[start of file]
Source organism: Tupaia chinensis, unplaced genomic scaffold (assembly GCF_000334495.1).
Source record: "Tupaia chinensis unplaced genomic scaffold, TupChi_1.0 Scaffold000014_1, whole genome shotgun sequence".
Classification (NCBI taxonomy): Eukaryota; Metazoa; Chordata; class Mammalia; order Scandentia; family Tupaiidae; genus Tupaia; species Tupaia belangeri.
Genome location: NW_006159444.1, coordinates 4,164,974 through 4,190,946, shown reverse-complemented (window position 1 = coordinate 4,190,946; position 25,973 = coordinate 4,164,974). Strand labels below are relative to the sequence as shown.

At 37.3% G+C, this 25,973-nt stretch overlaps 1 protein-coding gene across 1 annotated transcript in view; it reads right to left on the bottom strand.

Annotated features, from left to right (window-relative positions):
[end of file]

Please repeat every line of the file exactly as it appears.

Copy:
Source organism: Tupaia chinensis, unplaced genomic scaffold (assembly GCF_000334495.1).
Source record: "Tupaia chinensis unplaced genomic scaffold, TupChi_1.0 Scaffold000014_1, whole genome shotgun sequence".
Classification (NCBI taxonomy): Eukaryota; Metazoa; Chordata; class Mammalia; order Scandentia; family Tupaiidae; genus Tupaia; species Tupaia belangeri.
Genome location: NW_006159444.1, coordinates 4,164,974 through 4,190,946, shown reverse-complemented (window position 1 = coordinate 4,190,946; position 25,973 = coordinate 4,164,974). Strand labels below are relative to the sequence as shown.

At 37.3% G+C, this 25,973-nt stretch overlaps 1 protein-coding gene across 1 annotated transcript in view; it reads right to left on the bottom strand.

Annotated features, from left to right (window-relative positions):